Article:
Study: Standing by Tiger Helped Nike's Bottom Line

Marketer Lost Customers, but Losses Would Have Been Worse if It Had Abandoned Golfer

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Tiger Woods
Tiger Woods
CHICAGO ( -- Nike's decision to stick with Tiger Woods through his messy sex scandal may have paid off -- at least in terms of golf-ball sales, university researchers have concluded.

Nike lost 105,000 golf-ball customers in the six months after the golfer's philandering went public. But the losses would have been even greater had they ditched him and would have cost the company $1.6 million in profits, according to the study released Thursday by Carnegie Mellon University's Tepper School of Business.

The scandal hurt Wood's ability to attract customers, but "it wasn't so bad it eroded all his endorsement effect," said Timothy Derdenger, assistant professor of economics and strategy and a study co-author.

"So they did make the correct decision to stand by Tiger," he said.

But the study also illuminates how the downfall of one endorser can drag down an entire industry. Some people simply stopped playing golf in reaction to the scandal, leading to a loss of $7.5 million in profits for all golf-ball companies, researchers concluded.

The study -- which used advance techniques to isolate Tiger's endorsement effect on consumer behavior -- found that Nike gained 4.5 million golf ball customers and $60 million in profit since 2000, when Woods first endorsed the golf balls. Researchers did not look at Nike's other Tiger-endorsed products, but concluded that if Nike got similar returns across product lines, the company has more than recouped the estimated $200 million in endorsement fees it has paid the golfer in the past 10 years.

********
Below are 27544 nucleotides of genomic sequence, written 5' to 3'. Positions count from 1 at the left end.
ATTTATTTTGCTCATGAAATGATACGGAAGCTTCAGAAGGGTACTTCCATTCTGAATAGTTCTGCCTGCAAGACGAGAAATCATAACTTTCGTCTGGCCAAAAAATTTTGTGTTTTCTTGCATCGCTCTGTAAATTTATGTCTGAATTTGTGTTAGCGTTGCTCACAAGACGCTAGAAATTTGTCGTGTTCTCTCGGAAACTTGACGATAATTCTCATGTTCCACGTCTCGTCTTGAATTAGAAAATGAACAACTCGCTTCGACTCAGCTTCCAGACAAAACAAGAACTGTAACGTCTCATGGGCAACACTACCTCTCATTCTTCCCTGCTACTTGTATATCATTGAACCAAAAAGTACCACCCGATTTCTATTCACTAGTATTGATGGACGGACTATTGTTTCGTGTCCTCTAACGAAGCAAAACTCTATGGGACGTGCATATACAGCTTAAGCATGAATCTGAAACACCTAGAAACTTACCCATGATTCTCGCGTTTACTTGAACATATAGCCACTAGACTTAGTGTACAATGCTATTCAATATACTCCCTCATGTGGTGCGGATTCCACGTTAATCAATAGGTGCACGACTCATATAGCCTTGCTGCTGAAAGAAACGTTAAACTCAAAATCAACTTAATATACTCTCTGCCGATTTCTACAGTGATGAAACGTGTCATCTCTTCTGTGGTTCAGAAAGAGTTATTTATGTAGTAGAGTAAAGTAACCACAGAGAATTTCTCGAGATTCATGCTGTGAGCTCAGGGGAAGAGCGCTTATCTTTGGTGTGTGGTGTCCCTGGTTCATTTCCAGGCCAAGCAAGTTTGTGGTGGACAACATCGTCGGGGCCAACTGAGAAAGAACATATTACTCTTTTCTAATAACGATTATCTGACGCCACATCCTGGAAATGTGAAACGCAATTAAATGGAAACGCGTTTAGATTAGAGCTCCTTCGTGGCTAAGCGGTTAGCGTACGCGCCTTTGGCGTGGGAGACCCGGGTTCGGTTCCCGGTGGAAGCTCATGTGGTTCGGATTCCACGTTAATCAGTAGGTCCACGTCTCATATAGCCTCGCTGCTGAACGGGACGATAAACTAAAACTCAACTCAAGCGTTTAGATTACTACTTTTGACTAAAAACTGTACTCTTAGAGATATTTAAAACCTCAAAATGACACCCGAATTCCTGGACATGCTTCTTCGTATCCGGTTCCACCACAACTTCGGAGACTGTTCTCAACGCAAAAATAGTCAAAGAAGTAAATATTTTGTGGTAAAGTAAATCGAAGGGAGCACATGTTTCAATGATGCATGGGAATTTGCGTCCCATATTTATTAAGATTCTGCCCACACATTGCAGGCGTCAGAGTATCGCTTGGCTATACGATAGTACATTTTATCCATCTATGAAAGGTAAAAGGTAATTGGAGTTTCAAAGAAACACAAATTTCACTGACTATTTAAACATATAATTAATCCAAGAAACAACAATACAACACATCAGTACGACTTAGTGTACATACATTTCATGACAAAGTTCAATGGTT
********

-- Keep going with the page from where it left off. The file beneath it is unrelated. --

Still, golf ball sales trends -- used partly because data was readily available -- are not necessarily a good measuring stick for the Wood's many endorsement deals, many of which ended in the wake of the scandal.

Woods brought value to golf equipment because his game is highly respected, even post scandal -- although his on-course struggles of late might dampen even that effect.

By contrast, other non-golf brands were "using the goodwill of association and positive image associated with Tiger to sell products that Tiger really had no role in developing," said Marc Ganis, president of SportsCorp, a Chicago-based sports business consulting firm.

That goodwill, of course, faded after Tiger's affairs came to light, and endorsers were "better off [moving on to] positive-imaged athletes," Mr. Ganis said.

The companies dropping Woods include Gatorade, AT&T and Accenture, costing the golfer an estimated $22 million.

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